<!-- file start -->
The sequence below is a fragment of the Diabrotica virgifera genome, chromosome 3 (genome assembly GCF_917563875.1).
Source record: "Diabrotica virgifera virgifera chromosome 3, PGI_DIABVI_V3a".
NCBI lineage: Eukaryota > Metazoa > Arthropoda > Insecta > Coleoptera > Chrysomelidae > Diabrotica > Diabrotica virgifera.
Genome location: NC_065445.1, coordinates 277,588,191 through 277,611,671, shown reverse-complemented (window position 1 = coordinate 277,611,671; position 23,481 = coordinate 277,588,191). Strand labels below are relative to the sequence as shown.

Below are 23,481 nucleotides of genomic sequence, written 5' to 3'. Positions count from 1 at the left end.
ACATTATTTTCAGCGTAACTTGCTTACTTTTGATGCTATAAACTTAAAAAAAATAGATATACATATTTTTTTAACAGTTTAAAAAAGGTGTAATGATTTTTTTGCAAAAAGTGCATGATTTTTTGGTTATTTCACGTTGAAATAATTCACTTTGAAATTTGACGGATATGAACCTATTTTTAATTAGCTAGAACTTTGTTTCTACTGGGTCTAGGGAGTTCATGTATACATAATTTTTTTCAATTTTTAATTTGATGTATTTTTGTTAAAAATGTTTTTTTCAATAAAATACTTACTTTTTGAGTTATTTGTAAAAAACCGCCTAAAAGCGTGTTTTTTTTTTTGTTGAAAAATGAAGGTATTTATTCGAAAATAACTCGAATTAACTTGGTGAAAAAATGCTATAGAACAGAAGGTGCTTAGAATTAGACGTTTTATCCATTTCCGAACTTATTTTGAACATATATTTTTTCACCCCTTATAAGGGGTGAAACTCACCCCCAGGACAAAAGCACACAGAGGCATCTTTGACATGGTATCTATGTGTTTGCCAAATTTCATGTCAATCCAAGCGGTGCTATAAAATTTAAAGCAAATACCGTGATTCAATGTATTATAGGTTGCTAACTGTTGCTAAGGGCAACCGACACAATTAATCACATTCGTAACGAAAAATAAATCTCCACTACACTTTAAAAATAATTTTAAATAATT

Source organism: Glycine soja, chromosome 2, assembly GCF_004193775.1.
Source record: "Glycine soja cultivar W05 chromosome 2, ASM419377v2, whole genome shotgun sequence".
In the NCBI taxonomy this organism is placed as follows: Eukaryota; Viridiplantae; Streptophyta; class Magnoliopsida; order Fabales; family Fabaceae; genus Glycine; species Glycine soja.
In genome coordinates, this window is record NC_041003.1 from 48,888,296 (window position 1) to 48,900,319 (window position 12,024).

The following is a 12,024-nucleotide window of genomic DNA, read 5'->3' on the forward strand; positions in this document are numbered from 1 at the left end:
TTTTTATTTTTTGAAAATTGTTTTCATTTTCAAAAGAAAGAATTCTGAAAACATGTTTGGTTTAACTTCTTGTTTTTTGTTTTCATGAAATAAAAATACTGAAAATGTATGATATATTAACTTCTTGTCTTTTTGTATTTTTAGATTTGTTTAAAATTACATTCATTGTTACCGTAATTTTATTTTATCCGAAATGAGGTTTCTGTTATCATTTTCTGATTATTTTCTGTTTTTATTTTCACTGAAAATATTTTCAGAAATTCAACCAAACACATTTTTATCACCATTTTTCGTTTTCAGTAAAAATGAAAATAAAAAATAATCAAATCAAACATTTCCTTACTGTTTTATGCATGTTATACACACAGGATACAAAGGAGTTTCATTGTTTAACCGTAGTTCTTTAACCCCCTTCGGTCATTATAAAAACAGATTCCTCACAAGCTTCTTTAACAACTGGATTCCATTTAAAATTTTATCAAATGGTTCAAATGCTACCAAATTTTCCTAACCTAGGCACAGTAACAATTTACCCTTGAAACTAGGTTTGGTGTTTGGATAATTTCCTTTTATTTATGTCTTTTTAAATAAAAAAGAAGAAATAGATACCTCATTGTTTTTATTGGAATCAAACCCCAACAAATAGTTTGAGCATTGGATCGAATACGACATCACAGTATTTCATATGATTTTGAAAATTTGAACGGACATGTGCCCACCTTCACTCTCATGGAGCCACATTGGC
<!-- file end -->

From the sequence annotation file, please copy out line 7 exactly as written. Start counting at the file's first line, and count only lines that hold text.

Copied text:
Source organism: Glycine soja, chromosome 2, assembly GCF_004193775.1.